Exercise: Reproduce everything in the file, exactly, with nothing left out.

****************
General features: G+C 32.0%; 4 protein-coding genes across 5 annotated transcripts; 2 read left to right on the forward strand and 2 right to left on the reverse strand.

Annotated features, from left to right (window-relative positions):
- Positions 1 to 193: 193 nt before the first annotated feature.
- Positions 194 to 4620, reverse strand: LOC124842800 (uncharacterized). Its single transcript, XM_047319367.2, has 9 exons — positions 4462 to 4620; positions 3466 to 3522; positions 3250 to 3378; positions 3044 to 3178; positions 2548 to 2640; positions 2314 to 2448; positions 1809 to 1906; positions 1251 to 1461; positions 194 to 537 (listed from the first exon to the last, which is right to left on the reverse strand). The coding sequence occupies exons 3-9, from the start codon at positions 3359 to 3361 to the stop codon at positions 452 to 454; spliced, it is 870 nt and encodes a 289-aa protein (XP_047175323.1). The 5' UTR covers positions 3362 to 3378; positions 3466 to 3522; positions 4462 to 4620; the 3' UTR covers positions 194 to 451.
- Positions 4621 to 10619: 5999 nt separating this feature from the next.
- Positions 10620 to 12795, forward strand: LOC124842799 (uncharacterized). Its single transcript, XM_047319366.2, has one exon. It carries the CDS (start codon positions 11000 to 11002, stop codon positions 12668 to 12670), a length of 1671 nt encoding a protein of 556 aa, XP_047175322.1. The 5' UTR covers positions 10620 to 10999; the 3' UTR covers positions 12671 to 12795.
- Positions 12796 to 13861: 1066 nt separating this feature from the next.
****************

General features: G+C 32.0%; 4 protein-coding genes across 5 annotated transcripts; 2 read left to right on the forward strand and 2 right to left on the reverse strand.

Annotated features, from left to right (window-relative positions):
- Positions 1 to 193: 193 nt before the first annotated feature.
- Positions 194 to 4620, reverse strand: LOC124842800 (uncharacterized). Its single transcript, XM_047319367.2, has 9 exons — positions 4462 to 4620; positions 3466 to 3522; positions 3250 to 3378; positions 3044 to 3178; positions 2548 to 2640; positions 2314 to 2448; positions 1809 to 1906; positions 1251 to 1461; positions 194 to 537 (listed from the first exon to the last, which is right to left on the reverse strand). The coding sequence occupies exons 3-9, from the start codon at positions 3359 to 3361 to the stop codon at positions 452 to 454; spliced, it is 870 nt and encodes a 289-aa protein (XP_047175323.1). The 5' UTR covers positions 3362 to 3378; positions 3466 to 3522; positions 4462 to 4620; the 3' UTR covers positions 194 to 451.
- Positions 4621 to 10619: 5999 nt separating this feature from the next.
- Positions 10620 to 12795, forward strand: LOC124842799 (uncharacterized). Its single transcript, XM_047319366.2, has one exon. It carries the CDS (start codon positions 11000 to 11002, stop codon positions 12668 to 12670), a length of 1671 nt encoding a protein of 556 aa, XP_047175322.1. The 5' UTR covers positions 10620 to 10999; the 3' UTR covers positions 12671 to 12795.
- Positions 12796 to 13861: 1066 nt separating this feature from the next.